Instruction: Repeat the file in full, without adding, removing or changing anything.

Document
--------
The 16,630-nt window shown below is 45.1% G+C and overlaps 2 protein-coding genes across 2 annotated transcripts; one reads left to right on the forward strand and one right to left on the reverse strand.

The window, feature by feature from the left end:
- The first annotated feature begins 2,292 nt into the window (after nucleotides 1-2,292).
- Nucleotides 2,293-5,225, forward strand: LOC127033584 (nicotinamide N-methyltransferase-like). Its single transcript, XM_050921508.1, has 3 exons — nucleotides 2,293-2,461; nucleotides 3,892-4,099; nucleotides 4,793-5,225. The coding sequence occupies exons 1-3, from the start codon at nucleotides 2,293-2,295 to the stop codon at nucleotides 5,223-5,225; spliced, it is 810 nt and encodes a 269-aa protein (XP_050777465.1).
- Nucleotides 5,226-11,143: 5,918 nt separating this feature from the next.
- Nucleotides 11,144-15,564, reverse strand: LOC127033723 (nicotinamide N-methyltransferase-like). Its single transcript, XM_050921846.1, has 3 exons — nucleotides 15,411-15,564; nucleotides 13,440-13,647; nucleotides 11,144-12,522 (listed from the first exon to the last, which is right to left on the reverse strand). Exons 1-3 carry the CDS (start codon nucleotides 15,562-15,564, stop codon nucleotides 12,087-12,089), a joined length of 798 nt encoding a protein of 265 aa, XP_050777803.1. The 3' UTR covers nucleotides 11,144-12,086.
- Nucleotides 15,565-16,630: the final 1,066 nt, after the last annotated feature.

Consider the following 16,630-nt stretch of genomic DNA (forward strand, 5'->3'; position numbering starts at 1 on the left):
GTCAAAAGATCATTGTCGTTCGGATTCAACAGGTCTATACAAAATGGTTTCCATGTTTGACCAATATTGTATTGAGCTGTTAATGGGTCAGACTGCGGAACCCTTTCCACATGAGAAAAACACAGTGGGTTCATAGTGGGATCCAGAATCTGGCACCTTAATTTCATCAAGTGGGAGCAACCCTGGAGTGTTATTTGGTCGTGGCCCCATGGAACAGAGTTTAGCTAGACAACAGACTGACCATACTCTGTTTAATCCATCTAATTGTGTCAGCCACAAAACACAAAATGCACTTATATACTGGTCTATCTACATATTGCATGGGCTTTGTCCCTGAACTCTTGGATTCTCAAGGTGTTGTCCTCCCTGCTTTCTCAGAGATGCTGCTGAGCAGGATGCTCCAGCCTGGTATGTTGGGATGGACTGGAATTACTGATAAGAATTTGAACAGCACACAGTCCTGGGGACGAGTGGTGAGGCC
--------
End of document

The 16,630-nt window shown below is 45.1% G+C and overlaps 2 protein-coding genes across 2 annotated transcripts; one reads left to right on the forward strand and one right to left on the reverse strand.

The window, feature by feature from the left end:
- The first annotated feature begins 2,292 nt into the window (after nucleotides 1-2,292).
- Nucleotides 2,293-5,225, forward strand: LOC127033584 (nicotinamide N-methyltransferase-like). Its single transcript, XM_050921508.1, has 3 exons — nucleotides 2,293-2,461; nucleotides 3,892-4,099; nucleotides 4,793-5,225. The coding sequence occupies exons 1-3, from the start codon at nucleotides 2,293-2,295 to the stop codon at nucleotides 5,223-5,225; spliced, it is 810 nt and encodes a 269-aa protein (XP_050777465.1).
- Nucleotides 5,226-11,143: 5,918 nt separating this feature from the next.
- Nucleotides 11,144-15,564, reverse strand: LOC127033723 (nicotinamide N-methyltransferase-like). Its single transcript, XM_050921846.1, has 3 exons — nucleotides 15,411-15,564; nucleotides 13,440-13,647; nucleotides 11,144-12,522 (listed from the first exon to the last, which is right to left on the reverse strand). Exons 1-3 carry the CDS (start codon nucleotides 15,562-15,564, stop codon nucleotides 12,087-12,089), a joined length of 798 nt encoding a protein of 265 aa, XP_050777803.1. The 3' UTR covers nucleotides 11,144-12,086.
- Nucleotides 15,565-16,630: the final 1,066 nt, after the last annotated feature.

Consider the following 16,630-nt stretch of genomic DNA (forward strand, 5'->3'; position numbering starts at 1 on the left):
GTCAAAAGATCATTGTCGTTCGGATTCAACAGGTCTATACAAAATGGTTTCCATGTTTGACCAATATTGTATTGAGCTGTTAATGGGTCAGACTGCGGAACCCTTTCCACATGAGAAAAACACAGTGGGTTCATAGTGGGATCCAGAATCTGGCACCTTAATTTCATCAAGTGGGAGCAACCCTGGAGTGTTATTTGGTCGTGGCCCCATGGAACAGAGTTTAGCTAGACAACAGACTGACCATACTCTGTTTAATCCATCTAATTGTGTCAGCCACAAAACACAAAATGCACTTATATACTGGTCTATCTACATATTGCATGGGCTTTGTCCCTGAACTCTTGGATTCTCAAGGTGTTGTCCTCCCTGCTTTCTCAGAGATGCTGCTGAGCAGGATGCTCCAGCCTGGTATGTTGGGATGGACTGGAATTACTGATAAGAATTTGAACAGCACACAGTCCTGGGGACGAGTGGTGAGGCC